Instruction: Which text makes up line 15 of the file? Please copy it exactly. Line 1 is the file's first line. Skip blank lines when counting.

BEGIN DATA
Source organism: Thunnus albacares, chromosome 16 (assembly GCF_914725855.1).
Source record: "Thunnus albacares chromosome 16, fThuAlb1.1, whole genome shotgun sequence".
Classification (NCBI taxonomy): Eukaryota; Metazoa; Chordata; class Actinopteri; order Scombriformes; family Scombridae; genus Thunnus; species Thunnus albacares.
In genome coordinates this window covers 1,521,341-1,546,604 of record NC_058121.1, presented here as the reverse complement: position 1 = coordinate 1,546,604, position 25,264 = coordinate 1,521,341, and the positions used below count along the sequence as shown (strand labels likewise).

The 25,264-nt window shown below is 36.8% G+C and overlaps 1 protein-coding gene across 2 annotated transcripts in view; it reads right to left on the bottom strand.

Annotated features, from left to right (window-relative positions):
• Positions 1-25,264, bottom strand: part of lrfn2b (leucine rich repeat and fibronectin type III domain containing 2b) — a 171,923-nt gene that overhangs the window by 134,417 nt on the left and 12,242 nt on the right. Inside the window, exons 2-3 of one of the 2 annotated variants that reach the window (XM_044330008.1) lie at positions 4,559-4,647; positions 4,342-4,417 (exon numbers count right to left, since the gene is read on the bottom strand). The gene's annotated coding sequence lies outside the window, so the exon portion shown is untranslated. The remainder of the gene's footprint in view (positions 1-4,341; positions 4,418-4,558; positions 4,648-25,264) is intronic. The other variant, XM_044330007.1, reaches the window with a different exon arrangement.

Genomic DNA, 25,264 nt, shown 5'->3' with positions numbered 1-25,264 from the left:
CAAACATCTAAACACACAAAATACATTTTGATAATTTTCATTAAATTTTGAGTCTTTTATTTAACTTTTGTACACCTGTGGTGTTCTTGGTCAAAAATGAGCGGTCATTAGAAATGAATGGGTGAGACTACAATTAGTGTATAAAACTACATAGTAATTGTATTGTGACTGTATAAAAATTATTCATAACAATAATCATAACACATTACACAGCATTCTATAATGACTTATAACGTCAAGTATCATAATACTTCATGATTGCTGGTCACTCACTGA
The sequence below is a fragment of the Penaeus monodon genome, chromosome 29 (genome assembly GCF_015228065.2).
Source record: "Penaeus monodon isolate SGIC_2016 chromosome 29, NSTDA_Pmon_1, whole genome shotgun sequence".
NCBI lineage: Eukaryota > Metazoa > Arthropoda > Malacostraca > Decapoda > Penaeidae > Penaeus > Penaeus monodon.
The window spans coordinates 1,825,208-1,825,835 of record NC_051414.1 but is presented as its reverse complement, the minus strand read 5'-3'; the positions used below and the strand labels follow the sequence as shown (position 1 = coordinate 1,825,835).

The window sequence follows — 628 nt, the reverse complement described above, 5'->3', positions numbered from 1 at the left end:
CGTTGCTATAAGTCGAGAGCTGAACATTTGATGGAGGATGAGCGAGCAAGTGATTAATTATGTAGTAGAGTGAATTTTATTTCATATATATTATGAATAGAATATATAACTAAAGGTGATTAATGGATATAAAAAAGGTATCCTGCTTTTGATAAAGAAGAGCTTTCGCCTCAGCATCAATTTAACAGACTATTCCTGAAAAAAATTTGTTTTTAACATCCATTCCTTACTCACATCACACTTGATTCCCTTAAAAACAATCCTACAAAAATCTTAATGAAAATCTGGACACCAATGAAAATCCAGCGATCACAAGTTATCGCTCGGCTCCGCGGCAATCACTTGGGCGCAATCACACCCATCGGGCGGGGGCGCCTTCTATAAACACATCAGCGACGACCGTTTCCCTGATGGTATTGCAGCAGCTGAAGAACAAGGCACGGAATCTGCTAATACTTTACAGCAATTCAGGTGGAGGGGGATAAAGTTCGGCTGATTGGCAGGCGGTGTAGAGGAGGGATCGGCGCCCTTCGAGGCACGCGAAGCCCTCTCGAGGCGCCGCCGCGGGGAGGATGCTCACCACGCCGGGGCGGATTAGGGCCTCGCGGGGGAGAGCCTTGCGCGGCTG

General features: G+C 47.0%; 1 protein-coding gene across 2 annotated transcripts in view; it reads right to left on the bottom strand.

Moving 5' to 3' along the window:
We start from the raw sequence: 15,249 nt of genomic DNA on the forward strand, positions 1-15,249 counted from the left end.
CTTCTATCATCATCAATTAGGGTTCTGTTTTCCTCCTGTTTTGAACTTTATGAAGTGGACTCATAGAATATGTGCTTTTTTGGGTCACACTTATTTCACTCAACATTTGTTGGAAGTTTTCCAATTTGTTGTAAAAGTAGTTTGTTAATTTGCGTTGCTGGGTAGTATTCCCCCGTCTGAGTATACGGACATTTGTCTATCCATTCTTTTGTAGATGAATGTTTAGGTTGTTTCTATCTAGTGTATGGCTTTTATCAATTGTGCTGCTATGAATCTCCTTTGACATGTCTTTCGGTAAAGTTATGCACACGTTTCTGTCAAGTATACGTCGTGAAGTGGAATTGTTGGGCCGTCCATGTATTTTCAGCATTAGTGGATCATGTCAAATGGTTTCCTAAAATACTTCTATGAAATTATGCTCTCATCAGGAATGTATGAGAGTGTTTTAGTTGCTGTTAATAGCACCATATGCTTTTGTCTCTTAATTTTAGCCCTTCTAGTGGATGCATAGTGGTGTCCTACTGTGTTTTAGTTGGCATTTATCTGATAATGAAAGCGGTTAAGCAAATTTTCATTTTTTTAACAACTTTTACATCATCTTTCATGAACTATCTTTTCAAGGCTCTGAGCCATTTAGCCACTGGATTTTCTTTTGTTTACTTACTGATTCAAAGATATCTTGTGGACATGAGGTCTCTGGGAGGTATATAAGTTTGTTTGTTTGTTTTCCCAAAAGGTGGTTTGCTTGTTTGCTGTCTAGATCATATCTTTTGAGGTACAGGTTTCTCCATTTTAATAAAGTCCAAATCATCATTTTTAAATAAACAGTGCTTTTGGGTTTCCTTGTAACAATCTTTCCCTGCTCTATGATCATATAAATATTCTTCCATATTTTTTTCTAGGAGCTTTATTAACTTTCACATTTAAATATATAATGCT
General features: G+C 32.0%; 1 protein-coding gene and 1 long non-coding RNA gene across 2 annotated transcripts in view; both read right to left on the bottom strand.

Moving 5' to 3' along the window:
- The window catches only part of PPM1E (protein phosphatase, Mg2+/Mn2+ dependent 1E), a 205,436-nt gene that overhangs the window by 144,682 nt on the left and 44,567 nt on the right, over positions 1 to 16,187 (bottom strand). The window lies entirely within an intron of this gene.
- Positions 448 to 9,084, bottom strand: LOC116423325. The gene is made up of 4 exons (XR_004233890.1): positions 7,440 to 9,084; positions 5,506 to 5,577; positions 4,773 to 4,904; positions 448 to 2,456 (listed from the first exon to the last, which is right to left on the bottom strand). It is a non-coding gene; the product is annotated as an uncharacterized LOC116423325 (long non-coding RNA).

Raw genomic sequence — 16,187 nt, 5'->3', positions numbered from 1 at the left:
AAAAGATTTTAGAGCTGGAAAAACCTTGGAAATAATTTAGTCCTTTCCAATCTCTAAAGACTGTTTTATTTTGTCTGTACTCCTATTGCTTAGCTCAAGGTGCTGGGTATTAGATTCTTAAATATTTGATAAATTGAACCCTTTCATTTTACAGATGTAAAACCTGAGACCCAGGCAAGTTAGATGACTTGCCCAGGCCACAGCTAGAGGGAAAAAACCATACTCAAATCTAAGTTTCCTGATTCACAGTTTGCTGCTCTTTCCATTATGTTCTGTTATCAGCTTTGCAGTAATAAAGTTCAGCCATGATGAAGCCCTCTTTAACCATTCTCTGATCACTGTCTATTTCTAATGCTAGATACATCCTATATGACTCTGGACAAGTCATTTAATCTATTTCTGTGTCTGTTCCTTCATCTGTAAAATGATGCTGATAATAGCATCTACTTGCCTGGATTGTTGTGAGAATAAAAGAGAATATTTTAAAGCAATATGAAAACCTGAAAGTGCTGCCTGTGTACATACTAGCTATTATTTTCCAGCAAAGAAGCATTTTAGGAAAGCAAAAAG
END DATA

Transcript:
CGTTGCTATAAGTCGAGAGCTGAACATTTGATGGAGGATGAGCGAGCAAGTGATTAATTATGTAGTAGAGTGAATTTTATTTCATATATATTATGAATAGAATATATAACTAAAGGTGATTAATGGATATAAAAAAGGTATCCTGCTTTTGATAAAGAAGAGCTTTCGCCTCAGCATCAATTTAACAGACTATTCCTGAAAAAAATTTGTTTTTAACATCCATTCCTTACTCACATCACACTTGATTCCCTTAAAAACAATCCTACAAAAATCTTAATGAAAATCTGGACACCAATGAAAATCCAGCGATCACAAGTTATCGCTCGGCTCCGCGGCAATCACTTGGGCGCAATCACACCCATCGGGCGGGGGCGCCTTCTATAAACACATCAGCGACGACCGTTTCCCTGATGGTATTGCAGCAGCTGAAGAACAAGGCACGGAATCTGCTAATACTTTACAGCAATTCAGGTGGAGGGGGATAAAGTTCGGCTGATTGGCAGGCGGTGTAGAGGAGGGATCGGCGCCCTTCGAGGCACGCGAAGCCCTCTCGAGGCGCCGCCGCGGGGAGGATGCTCACCACGCCGGGGCGGATTAGGGCCTCGCGGGGGAGAGCCTTGCGCGGCTG